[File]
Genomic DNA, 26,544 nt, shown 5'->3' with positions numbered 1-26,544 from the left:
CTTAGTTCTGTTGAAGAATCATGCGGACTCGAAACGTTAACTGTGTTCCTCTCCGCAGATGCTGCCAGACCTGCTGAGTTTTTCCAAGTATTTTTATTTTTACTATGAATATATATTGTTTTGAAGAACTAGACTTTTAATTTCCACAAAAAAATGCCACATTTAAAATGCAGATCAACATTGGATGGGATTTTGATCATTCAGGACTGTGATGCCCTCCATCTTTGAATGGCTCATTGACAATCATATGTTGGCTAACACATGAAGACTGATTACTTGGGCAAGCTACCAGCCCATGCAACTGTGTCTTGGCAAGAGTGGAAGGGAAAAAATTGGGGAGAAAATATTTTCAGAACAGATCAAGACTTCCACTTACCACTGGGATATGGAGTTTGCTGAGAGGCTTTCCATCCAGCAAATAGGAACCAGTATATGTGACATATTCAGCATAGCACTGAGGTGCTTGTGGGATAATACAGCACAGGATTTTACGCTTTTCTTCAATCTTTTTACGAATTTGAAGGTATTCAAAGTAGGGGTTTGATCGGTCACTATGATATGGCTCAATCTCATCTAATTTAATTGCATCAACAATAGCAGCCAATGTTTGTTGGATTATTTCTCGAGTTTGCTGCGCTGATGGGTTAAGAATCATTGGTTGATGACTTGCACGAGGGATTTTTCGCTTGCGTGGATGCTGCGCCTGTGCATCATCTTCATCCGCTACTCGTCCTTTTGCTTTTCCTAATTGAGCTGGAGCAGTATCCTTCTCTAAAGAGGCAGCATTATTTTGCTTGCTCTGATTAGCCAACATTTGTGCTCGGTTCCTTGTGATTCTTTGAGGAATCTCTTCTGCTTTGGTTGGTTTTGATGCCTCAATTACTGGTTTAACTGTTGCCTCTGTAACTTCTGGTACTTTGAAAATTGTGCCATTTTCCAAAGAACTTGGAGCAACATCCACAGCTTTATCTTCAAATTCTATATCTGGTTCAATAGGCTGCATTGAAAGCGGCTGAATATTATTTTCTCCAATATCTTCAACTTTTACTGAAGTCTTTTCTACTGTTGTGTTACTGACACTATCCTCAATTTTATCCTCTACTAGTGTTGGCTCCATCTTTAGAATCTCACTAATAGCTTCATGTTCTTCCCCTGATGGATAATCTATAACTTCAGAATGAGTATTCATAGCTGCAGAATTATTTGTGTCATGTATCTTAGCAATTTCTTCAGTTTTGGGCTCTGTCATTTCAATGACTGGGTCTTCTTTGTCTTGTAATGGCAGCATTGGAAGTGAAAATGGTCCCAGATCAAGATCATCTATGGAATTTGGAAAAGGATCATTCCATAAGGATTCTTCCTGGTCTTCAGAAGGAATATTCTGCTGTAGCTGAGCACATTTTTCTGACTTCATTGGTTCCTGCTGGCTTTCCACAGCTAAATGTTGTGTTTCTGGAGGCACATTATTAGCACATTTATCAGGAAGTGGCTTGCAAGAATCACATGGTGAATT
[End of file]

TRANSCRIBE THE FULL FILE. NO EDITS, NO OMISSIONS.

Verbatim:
Genomic DNA, 26,544 nt, shown 5'->3' with positions numbered 1-26,544 from the left:
CTTAGTTCTGTTGAAGAATCATGCGGACTCGAAACGTTAACTGTGTTCCTCTCCGCAGATGCTGCCAGACCTGCTGAGTTTTTCCAAGTATTTTTATTTTTACTATGAATATATATTGTTTTGAAGAACTAGACTTTTAATTTCCACAAAAAAATGCCACATTTAAAATGCAGATCAACATTGGATGGGATTTTGATCATTCAGGACTGTGATGCCCTCCATCTTTGAATGGCTCATTGACAATCATATGTTGGCTAACACATGAAGACTGATTACTTGGGCAAGCTACCAGCCCATGCAACTGTGTCTTGGCAAGAGTGGAAGGGAAAAAATTGGGGAGAAAATATTTTCAGAACAGATCAAGACTTCCACTTACCACTGGGATATGGAGTTTGCTGAGAGGCTTTCCATCCAGCAAATAGGAACCAGTATATGTGACATATTCAGCATAGCACTGAGGTGCTTGTGGGATAATACAGCACAGGATTTTACGCTTTTCTTCAATCTTTTTACGAATTTGAAGGTATTCAAAGTAGGGGTTTGATCGGTCACTATGATATGGCTCAATCTCATCTAATTTAATTGCATCAACAATAGCAGCCAATGTTTGTTGGATTATTTCTCGAGTTTGCTGCGCTGATGGGTTAAGAATCATTGGTTGATGACTTGCACGAGGGATTTTTCGCTTGCGTGGATGCTGCGCCTGTGCATCATCTTCATCCGCTACTCGTCCTTTTGCTTTTCCTAATTGAGCTGGAGCAGTATCCTTCTCTAAAGAGGCAGCATTATTTTGCTTGCTCTGATTAGCCAACATTTGTGCTCGGTTCCTTGTGATTCTTTGAGGAATCTCTTCTGCTTTGGTTGGTTTTGATGCCTCAATTACTGGTTTAACTGTTGCCTCTGTAACTTCTGGTACTTTGAAAATTGTGCCATTTTCCAAAGAACTTGGAGCAACATCCACAGCTTTATCTTCAAATTCTATATCTGGTTCAATAGGCTGCATTGAAAGCGGCTGAATATTATTTTCTCCAATATCTTCAACTTTTACTGAAGTCTTTTCTACTGTTGTGTTACTGACACTATCCTCAATTTTATCCTCTACTAGTGTTGGCTCCATCTTTAGAATCTCACTAATAGCTTCATGTTCTTCCCCTGATGGATAATCTATAACTTCAGAATGAGTATTCATAGCTGCAGAATTATTTGTGTCATGTATCTTAGCAATTTCTTCAGTTTTGGGCTCTGTCATTTCAATGACTGGGTCTTCTTTGTCTTGTAATGGCAGCATTGGAAGTGAAAATGGTCCCAGATCAAGATCATCTATGGAATTTGGAAAAGGATCATTCCATAAGGATTCTTCCTGGTCTTCAGAAGGAATATTCTGCTGTAGCTGAGCACATTTTTCTGACTTCATTGGTTCCTGCTGGCTTTCCACAGCTAAATGTTGTGTTTCTGGAGGCACATTATTAGCACATTTATCAGGAAGTGGCTTGCAAGAATCACATGGTGAATT